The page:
Society and Culture

#INeedFeminism Because Sites Like “Biblical Gender Roles” Exist

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Let me preface this by saying I have nothing against people of the Christian faith. In fact, I know many truly decent, open-minded human beings who practice Christianity. What I do have a problem with is that subset of Christianity that uses religion as an excuse to encourage acts that violate basic human rights.

Take, for example, a writer for the website Biblical Gender Roles who goes by the name Larry Solomon (not his real name). In previous posts, he has said there is “no such thing” as marital rape because if a wife refuses sex with her husband it is “a disrespectful and unloving response… and there is no sin in you trying to initiate sex with your wife.”

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He goes on to encourage husbands to have sex with their wives anyway, even if she flat-out refuses or does so “begrudgingly.”

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Of course, he acknowledges that marital rape is not as pleasurable as consensual sex, and since the author wants the husbands to enjoy themselves anyway, he advises them to “focus your eyes on her body, not her face. Focus on the visual pleasure you receive from looking at her body and physical pleasure you receive from being inside your wife.”

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Solomon explains that women just don’t want sex as much as men do, that sex is the primary way husbands feel close to their wives, and that if a wife denies her husband sex she is opening them both up to “temptation.” I assume what he means by “temptation” is extramarital sexual relations. So, he tells his readers, if your wife agrees to “fake it,” has sex begrudgingly, or just refuses, have sex with her anyway and ignore her face, because she’s probably giving you a look of betrayal.

What’s scary is that Larry Solomon, or whatever his real name is, isn’t the only person who thinks this way. He isn’t the only person who thinks that men have a God-given right of control over their wives or significant others. Somehow, it becomes the woman’s fault for not being “in the mood”; somehow it is her fault if her husband seeks companionship outside of their marriage. For example, the Duggar family came under fire recently because the oldest son had more than one sexual scandal in one year (if you need a refresher: it was revealed that he has previously molested two of his sisters AND had an Ashley Madison account while married). In response, the mother, Michelle, took to her blog to implore women to meet their husbands’ sexual needs even if they’re tired after a long day or “exhausted and pregnant.” She says that if you’re there for his physical needs, he’ll be there for your needs. So, essentially, fake it when you’re not in the mood for the health of your relationship.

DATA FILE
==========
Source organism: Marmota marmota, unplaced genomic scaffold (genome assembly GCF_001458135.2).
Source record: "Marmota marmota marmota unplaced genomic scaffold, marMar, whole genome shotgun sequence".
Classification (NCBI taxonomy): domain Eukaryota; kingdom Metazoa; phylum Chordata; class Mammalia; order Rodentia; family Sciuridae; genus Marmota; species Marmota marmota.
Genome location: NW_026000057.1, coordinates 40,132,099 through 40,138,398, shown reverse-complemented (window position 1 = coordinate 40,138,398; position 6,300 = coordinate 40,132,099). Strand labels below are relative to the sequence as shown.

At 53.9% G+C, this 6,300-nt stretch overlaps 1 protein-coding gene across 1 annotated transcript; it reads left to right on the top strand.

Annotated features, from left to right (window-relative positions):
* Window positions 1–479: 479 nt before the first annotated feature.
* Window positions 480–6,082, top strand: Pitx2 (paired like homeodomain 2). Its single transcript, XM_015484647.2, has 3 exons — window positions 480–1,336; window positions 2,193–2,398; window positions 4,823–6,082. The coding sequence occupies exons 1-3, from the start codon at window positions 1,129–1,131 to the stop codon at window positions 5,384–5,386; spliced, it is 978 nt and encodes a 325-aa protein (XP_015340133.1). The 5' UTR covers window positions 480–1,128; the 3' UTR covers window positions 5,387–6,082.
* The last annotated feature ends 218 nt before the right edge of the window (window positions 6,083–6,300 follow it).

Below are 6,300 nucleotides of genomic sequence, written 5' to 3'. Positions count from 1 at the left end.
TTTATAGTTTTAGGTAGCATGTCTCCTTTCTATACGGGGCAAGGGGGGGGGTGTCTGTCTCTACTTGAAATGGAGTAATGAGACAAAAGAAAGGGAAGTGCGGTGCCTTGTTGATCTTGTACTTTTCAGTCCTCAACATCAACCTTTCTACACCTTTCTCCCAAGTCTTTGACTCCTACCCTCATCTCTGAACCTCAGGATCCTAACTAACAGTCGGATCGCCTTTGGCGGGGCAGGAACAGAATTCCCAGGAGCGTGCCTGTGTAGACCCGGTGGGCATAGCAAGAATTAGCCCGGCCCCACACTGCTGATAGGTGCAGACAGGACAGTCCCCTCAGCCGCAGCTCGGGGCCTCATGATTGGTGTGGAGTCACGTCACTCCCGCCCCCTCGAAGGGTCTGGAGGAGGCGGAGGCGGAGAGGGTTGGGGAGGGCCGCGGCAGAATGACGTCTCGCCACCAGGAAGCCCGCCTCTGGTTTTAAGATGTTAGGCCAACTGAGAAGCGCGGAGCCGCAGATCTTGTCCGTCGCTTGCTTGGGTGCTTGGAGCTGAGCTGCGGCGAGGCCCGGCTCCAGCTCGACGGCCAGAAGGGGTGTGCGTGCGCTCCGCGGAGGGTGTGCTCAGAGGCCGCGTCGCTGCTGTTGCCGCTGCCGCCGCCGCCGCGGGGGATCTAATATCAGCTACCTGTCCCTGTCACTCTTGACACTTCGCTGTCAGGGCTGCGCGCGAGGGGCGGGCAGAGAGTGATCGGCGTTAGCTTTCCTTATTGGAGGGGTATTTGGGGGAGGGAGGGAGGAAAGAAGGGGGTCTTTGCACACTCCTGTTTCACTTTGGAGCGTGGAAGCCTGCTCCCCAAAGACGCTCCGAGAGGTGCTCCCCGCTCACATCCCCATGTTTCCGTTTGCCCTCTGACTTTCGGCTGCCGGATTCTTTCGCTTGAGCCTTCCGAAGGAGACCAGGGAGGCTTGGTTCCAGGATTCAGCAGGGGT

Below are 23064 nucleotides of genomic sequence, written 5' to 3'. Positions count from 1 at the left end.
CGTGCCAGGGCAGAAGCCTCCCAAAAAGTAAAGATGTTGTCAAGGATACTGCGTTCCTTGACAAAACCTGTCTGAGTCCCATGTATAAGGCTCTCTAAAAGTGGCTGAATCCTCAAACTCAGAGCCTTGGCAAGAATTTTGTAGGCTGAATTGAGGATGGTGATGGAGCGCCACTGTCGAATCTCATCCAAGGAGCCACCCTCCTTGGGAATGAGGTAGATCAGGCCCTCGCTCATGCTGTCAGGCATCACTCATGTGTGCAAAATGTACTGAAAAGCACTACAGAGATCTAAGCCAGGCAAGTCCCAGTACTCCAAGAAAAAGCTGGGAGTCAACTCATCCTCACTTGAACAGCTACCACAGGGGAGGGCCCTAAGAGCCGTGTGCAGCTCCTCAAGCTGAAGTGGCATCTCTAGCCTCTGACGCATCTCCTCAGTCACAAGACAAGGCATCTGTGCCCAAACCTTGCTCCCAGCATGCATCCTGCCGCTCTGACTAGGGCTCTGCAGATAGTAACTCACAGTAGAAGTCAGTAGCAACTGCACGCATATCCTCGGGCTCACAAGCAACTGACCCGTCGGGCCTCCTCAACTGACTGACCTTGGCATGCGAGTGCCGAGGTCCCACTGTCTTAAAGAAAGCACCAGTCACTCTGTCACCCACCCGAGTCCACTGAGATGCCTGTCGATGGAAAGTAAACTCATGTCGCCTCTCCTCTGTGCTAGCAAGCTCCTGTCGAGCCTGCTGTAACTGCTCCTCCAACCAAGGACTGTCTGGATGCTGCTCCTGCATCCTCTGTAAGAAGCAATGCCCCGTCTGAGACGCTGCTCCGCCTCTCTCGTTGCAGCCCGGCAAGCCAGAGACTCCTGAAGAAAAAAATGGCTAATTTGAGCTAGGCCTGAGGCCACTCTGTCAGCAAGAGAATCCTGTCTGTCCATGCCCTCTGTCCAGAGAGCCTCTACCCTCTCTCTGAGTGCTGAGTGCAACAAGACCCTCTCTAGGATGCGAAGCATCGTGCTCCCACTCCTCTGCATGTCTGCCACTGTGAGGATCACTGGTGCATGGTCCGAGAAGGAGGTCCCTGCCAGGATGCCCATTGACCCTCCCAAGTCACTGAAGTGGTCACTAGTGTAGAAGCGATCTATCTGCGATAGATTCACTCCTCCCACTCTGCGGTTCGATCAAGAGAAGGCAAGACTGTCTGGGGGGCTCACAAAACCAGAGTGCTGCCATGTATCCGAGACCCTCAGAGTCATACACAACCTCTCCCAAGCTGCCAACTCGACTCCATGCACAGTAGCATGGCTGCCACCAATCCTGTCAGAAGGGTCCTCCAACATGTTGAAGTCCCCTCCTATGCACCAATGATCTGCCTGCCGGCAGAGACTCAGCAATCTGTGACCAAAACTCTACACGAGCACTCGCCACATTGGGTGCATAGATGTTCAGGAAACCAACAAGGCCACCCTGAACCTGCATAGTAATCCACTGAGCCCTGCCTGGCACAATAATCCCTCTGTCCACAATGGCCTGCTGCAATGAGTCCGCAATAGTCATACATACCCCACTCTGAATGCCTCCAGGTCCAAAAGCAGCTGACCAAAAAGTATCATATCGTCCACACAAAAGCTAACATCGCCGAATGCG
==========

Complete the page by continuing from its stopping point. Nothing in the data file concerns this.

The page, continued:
Ladies, that’s bullshit. Marriage takes work, that is no secret. If one night you don’t feel like having sex, or your husband doesn’t feel like having sex, you don’t do it. Unless both parties agree to it, it’s not consensual, even in a marriage. If you’re refusing sex because of a deeper issue, such as a lack of communication or unresolved argument, clearly things need to be worked out emotionally before you and your significant other can get physical again and have it be pleasurable for BOTH of you. There is such a thing as marital rape, and there is no shame in saying “no.”

Marital rape is illegal in the U.S., but in several states, there is still language being used that allows spousal rape to go unpunished. According to the research in this Daily Beast article, a person can be legally drugged and sexually assaulted in some states if the perpetrator is the victim’s spouse. The existence of these caveats only adds to the rape culture already running rampant in the United States. To stop it, we have to keep sending out the message that “No Means No,” even in a marriage.

Learn More: Marital Rape in the U.S.: What are the Laws?
Morgan McMurray
Morgan McMurray is an editor and gender equality blogger based in Seattle, Washington. A 2013 graduate of Iowa State University, she has a Bachelor of Arts in English, Journalism, and International Studies. She spends her free time writing, reading, teaching dance classes, and binge-watching Netflix. Contact Morgan at



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